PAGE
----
Thursday, November 13, 2008

My Little Feelings on Prop 8

It was interesting to listen to both poles of the issue concerning Proposition 8. In the end though I was disappointed in the decision to simplify vilification of one section, the Mormons, of the group that supported yes on eight. There were multiple religious groups that spoke out politically. When will attention be called to their bigotry? It concerns me that no mention of this showing a bias in editing of information concerning other groups that supported Proposition 8. And makes me wonder if the Gay Community hasn't fallen into the same attitude that you so vehemently protest. Would the protesting of the LDS church be received in the same way if the dissenters of Prop 8 protested the African American, Hispanic, or Elderly community that mostly voted for the ban on same sex marriage. I think within that context it would not be as widely accepted.
When I first heard that the ban on gay marriage I was surprised and disappointed. I was disgusted that people would go so far as to fast that the state amendment would pass. I hated that some people were told to pay their tithing to the vote yes on Prop 8 campaign. I was disappointed that people spent time in call centers trying to "educate" voters on this issue. It didn't seem congruous to a church which once practiced plural marriage. How could it be so vocal about the holiness of a union of just one man and one woman when it abdicated the sanctity of having multiple wives? Yet when put in a certain context I can understand the protesting and politicizing of the Mormon church on this issue.
This is obviously a moral issue and I don't mean to discount that but I am viewing this from a legal angle understanding the morals believed by the LDS Church and not questioning it to eliminate controversy. I think that churches, including the LDS church are concerned that the acceptance of gay marriage would create a law which would force their religious institutions to preform same-sex marriages. In this way I find it appropriate for a religion to become involved in government. If an amendment can potentially alter the way a religion is practice then by all means fight to protect what you believe in. This is what our country was founded for (Well, that, and to harvest ridiculous amounts of natural resources). I believe that everyone should have the choice to practice as they wish. This is the complication in these types of decisions. What we should focus on is discussing how we can extend this constitutional right and still respect peoples right to practice religion according to their own dictates. If other churches choose to marry gay couples then great, but an amendment should be more explicit in this regard stating explicitly that all churched needn't honor same sex marriage within their own religion but that Gay couples can have the civil freedom of same sex couples marrying.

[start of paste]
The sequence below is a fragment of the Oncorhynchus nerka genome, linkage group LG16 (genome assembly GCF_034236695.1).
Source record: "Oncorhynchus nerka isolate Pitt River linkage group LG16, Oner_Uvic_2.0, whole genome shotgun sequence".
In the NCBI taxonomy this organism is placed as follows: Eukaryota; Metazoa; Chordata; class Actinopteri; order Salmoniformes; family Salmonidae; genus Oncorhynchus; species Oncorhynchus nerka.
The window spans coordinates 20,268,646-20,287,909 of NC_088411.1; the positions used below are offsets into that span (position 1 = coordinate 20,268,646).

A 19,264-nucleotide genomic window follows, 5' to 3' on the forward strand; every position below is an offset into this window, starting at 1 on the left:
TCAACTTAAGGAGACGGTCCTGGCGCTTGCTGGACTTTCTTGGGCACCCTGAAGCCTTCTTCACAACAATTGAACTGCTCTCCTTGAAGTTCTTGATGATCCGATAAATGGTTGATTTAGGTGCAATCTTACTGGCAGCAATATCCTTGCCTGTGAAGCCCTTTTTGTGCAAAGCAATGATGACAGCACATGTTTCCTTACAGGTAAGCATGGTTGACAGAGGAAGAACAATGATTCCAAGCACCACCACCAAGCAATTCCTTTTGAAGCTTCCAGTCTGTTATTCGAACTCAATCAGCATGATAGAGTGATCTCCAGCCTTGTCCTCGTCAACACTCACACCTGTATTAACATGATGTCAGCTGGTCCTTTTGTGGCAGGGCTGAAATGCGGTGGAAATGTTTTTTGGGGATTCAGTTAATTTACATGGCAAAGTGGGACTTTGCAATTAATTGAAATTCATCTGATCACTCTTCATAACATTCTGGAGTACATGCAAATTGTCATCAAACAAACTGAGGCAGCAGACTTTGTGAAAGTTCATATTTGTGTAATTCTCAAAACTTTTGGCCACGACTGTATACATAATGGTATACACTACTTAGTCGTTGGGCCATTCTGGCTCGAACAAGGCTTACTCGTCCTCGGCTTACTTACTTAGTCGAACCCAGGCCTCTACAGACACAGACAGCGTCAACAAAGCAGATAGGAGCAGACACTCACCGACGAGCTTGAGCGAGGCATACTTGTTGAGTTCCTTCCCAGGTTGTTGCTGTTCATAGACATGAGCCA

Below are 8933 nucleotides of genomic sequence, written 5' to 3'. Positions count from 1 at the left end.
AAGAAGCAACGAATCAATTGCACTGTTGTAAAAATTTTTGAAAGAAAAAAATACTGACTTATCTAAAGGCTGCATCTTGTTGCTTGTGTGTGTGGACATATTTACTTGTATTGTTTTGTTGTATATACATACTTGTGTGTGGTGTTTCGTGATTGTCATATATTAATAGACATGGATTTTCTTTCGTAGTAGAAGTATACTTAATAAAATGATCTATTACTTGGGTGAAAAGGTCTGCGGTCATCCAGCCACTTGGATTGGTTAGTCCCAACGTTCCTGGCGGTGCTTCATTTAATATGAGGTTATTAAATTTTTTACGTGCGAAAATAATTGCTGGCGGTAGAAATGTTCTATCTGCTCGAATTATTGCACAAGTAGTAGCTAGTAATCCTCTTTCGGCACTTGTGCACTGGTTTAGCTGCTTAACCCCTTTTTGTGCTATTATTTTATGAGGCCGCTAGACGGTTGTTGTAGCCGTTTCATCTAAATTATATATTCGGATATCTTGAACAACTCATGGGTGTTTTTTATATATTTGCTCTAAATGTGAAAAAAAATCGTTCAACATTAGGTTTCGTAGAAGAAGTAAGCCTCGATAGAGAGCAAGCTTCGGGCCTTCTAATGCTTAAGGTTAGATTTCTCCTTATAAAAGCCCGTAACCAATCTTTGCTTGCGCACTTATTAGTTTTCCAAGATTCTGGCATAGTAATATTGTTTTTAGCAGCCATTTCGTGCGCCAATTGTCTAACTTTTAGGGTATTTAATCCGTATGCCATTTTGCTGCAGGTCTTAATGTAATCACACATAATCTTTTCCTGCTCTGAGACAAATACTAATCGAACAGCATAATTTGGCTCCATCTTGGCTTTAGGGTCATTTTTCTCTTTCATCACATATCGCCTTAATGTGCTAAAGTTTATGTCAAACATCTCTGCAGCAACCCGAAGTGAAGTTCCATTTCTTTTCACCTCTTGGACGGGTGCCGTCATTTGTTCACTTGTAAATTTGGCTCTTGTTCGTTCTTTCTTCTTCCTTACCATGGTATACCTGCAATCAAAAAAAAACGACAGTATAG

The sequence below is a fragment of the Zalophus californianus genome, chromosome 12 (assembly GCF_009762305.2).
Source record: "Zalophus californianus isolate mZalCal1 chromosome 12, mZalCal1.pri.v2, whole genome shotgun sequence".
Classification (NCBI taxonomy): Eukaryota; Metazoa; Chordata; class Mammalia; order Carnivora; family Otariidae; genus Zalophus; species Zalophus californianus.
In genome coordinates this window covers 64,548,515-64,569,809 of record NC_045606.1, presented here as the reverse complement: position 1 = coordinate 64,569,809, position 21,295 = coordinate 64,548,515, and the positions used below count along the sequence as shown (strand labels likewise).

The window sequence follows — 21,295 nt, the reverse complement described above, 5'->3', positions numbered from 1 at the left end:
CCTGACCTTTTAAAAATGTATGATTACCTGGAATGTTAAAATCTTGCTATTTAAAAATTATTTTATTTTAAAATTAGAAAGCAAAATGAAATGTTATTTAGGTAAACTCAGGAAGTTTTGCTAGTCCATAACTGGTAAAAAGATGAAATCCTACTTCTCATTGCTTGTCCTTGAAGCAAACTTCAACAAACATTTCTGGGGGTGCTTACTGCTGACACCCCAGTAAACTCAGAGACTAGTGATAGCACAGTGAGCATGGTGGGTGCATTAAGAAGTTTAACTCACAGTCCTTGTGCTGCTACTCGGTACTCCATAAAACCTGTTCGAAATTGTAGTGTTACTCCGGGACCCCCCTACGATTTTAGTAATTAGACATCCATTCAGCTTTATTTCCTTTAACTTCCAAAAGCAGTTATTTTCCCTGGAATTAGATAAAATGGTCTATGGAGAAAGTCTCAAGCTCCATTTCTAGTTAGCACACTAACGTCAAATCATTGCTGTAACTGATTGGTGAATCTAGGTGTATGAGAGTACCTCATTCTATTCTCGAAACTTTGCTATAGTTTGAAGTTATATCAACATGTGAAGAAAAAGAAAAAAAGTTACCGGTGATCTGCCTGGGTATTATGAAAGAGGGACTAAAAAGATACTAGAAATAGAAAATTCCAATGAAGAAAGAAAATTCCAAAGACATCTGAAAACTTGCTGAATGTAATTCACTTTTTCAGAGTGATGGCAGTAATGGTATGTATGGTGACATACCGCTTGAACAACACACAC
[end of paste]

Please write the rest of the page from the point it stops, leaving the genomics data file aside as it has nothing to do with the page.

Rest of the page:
Last Week was a big step towards a dialog between the gay community in SLC and the church. They are right that there does need to be a separation of church and state and that is on both sides. The state can not force religions to alter its practices and churches should not seek to legislate its moral agenda.

1 comment:

Amanda Jane said...

I think that is the perfect picture for this post.